Death, why ride my son’s blurred wake as he boards the school bus, first time ever? Why haunt my smeared inscription on the back? I didn’t know to ask for a pose. I hate how you are everywhere at once. Everybody does, especially now, when the maples blaze like flames and we, poor things, admire them. Shouldn’t we know better? You’ve left behind your sock, your leatherwork glove, your shiny matchbox car. Years ago, I caressed an airmail letter for hours, my back against a warm stone wall. I was in Italy. My story was private then. I thought you’d never find me.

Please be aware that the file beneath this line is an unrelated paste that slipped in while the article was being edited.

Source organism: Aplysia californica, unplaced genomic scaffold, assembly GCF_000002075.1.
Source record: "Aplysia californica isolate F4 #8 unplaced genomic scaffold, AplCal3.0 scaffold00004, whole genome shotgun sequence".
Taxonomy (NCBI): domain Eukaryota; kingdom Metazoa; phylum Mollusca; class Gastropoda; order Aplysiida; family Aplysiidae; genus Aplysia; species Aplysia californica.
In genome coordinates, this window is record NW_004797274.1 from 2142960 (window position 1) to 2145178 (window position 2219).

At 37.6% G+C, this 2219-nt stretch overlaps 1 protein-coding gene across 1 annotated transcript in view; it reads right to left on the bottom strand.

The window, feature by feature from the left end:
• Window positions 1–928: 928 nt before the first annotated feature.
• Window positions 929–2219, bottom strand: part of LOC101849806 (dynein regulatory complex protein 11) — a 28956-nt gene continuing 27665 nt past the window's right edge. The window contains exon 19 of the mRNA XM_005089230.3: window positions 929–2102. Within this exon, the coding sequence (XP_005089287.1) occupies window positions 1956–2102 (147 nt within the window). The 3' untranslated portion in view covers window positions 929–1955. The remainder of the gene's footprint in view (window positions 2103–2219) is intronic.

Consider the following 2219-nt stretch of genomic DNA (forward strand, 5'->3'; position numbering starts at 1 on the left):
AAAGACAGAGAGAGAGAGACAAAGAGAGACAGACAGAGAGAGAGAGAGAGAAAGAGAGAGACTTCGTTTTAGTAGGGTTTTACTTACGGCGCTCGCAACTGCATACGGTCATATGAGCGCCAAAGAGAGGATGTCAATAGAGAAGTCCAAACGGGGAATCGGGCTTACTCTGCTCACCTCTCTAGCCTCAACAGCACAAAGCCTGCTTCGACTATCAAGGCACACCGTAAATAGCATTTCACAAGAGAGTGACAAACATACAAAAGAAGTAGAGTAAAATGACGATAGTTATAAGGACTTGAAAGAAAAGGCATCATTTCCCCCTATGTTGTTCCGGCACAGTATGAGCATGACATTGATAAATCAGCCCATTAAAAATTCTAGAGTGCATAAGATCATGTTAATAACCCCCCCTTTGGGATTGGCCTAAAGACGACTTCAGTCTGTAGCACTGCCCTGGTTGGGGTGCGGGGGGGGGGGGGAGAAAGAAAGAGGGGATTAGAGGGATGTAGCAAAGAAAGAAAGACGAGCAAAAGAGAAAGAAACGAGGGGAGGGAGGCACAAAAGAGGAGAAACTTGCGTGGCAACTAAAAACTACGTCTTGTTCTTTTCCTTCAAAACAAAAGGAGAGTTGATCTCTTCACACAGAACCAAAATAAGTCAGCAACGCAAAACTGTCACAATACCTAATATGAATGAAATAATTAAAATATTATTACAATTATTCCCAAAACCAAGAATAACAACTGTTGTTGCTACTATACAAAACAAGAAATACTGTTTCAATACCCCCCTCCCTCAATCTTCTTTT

Kathleen McGookey’s work has appeared in journals including Crazyhorse, Denver Quarterly, Epoch, Field, Indiana Review, Ploughshares, The Prose Poem: An International Journal, Prairie Schooner, Quarterly West, Rhino, Seneca Review, and West Branch. Her book Heart in a Jar was published by White Pine Press in Spring 2017. She has also published two other books of poems, two chapbooks and a book of translations of French poet Georges Godeau’s prose poems.